Sometimes paper is best. In this age of electronic everything, we don’t think about how we would get important info if our computer or phone are inoperable due to down power lines or cell towers. An old-fashioned paper list is a good back-up. On it, keep your important contact info: school/day care, pharmacy, doctor, veterinarian, insurance agent. Check out ready.gov/make-a-plan for an online form that you can then print onto a wallet-sized card.
Can’t reach family? Try texting. Text messages may get through when a phone call won’t. Text messages require far less bandwidth than a phone call. Text message also save and then send automatically as soon as capacity becomes available.
Register for your school/daycare alert system. Make sure you are registered with the school or daycare’s alert tool. This will keep you in contact with the school should an emergency strike.
Know where to meet. If a tornado is threatening, make sure everyone in your family knows where to go for protection. The basement is best; but if you don’t have one, designate an interior windowless room, such as a bathroom or closet.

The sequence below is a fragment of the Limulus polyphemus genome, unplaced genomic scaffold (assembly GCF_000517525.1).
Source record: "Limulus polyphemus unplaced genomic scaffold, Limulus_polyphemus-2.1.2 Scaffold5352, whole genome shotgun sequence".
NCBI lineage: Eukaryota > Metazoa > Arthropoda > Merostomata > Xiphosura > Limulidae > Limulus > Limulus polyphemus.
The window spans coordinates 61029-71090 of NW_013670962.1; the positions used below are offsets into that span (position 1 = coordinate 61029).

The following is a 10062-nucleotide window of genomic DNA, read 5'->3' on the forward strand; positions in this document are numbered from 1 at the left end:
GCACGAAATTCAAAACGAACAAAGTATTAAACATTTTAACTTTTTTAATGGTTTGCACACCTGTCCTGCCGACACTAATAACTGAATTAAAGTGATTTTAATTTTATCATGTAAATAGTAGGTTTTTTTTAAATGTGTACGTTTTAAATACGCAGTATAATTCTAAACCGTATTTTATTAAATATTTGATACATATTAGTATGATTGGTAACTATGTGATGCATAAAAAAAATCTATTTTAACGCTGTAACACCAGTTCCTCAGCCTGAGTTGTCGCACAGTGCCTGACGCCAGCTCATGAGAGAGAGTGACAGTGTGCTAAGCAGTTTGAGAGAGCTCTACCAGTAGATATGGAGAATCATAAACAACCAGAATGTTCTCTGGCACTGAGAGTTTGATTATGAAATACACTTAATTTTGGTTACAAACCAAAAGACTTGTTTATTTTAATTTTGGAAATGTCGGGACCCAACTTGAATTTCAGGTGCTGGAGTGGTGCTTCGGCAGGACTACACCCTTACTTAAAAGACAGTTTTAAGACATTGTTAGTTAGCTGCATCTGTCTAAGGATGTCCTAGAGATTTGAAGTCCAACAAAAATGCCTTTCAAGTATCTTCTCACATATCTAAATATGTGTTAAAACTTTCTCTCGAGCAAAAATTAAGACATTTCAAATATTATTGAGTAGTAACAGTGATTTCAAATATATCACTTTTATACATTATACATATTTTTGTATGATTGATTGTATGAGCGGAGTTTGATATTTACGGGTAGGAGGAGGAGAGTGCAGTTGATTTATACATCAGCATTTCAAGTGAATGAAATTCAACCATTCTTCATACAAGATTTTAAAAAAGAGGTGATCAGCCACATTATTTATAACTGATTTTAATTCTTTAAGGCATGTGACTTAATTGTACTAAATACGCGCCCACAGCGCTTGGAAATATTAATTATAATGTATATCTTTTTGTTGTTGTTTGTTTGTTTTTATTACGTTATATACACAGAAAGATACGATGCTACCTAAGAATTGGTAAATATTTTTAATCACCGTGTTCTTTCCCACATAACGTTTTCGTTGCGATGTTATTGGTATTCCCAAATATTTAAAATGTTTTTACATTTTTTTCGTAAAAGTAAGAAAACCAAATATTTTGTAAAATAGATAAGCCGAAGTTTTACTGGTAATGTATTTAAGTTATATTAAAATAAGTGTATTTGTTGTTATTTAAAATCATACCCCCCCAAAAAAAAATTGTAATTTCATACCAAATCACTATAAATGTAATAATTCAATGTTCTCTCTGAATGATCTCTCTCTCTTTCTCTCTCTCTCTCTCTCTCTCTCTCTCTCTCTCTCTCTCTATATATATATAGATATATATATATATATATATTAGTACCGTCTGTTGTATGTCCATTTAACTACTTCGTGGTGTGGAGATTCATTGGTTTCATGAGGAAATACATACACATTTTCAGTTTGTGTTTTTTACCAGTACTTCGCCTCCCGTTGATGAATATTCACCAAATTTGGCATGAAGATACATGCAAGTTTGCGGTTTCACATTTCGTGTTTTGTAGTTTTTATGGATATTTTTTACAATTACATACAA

Keep some cash in the house. In the event that credit card readers are down, you’ll still be able to buy the necessities for your family.
Know your school/daycare plans. Ask for the school’s emergency response plan and discuss with your children who would pick them up in an emergency.
Create and practice your emergency plan. How do family members exit the house in the event of a fire? Map out the quickest, safest plan. If you live on a second story, you may want to invest in an emergency ladder. Once the plan is determined, practice it! Practice will help reduce fear when a real disaster strikes. Check out StayingAlive1.com for help with your home escape plan.
Emergency kit. Build a supply kit to hold first aid supplies, food and water, change of clothes. For a complete list, visit Emergency.CDC.gov.
Intimidated by insurance? You’re not alone. Next to car buying, it is perhaps one of the most painful purchases you’ll make. And why is that? Because the average consumer doesn’t understand insurance and therefore, distrusts the process. But it doesn’t have to be.